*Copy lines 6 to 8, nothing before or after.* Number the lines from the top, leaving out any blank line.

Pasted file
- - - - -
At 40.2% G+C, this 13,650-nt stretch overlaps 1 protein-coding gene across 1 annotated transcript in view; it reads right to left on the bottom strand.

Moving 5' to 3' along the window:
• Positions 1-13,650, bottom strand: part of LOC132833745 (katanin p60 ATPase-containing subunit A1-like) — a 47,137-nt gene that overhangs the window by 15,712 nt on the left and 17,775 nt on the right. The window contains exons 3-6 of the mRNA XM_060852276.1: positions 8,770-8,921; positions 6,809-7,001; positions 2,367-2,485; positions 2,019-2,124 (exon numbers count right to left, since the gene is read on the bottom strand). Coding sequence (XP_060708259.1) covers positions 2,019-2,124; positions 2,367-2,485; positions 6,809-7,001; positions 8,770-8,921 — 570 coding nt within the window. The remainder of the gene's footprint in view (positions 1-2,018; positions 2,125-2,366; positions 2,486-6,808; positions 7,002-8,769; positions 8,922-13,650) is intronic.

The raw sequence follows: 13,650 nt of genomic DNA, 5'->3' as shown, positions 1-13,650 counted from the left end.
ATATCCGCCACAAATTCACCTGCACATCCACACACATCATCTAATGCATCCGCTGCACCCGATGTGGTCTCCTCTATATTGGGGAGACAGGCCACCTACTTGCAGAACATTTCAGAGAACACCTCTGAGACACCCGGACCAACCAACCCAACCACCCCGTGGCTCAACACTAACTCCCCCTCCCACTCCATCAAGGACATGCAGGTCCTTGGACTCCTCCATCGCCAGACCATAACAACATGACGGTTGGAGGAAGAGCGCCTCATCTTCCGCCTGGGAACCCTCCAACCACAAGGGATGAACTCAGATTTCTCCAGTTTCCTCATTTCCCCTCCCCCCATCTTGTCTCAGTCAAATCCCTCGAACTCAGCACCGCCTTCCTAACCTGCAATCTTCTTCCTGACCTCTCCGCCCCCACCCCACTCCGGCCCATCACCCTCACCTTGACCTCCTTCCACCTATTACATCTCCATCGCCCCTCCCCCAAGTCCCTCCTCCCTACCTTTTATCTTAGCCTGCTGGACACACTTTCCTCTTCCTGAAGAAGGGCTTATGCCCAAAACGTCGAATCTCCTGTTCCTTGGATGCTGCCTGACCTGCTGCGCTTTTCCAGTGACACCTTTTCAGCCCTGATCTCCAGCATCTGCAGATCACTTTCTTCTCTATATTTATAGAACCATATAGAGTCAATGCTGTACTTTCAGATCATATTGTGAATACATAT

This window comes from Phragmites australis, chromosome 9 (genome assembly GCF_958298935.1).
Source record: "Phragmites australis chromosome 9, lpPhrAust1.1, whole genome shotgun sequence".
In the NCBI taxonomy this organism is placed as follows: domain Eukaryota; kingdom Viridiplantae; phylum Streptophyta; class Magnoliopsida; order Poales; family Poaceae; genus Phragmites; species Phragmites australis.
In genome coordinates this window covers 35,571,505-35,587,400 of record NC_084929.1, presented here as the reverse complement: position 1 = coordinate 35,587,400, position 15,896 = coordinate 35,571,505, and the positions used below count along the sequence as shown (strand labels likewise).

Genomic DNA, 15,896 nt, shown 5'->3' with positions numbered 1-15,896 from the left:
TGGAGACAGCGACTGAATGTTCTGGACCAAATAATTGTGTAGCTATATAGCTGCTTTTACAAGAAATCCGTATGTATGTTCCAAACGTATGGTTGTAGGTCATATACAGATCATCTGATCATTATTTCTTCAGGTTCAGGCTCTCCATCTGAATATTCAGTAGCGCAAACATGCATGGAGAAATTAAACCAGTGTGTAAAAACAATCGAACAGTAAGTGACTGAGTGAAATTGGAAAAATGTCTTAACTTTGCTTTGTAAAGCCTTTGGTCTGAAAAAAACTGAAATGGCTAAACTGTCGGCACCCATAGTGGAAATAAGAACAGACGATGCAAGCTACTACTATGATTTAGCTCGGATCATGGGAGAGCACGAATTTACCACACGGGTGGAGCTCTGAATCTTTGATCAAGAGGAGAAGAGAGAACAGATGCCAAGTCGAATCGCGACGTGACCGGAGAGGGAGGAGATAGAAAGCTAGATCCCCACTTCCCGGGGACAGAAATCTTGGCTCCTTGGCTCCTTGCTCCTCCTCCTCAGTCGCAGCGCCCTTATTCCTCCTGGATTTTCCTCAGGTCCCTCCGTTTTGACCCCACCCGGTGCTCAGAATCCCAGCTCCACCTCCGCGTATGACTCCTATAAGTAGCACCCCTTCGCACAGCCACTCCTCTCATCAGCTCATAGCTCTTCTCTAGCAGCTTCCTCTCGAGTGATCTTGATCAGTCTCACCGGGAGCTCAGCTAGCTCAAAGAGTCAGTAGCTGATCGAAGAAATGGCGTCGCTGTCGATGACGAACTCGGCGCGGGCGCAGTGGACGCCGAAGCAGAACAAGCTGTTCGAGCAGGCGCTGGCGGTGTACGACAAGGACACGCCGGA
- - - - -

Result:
This window comes from Phragmites australis, chromosome 9 (genome assembly GCF_958298935.1).
Source record: "Phragmites australis chromosome 9, lpPhrAust1.1, whole genome shotgun sequence".
In the NCBI taxonomy this organism is placed as follows: domain Eukaryota; kingdom Viridiplantae; phylum Streptophyta; class Magnoliopsida; order Poales; family Poaceae; genus Phragmites; species Phragmites australis.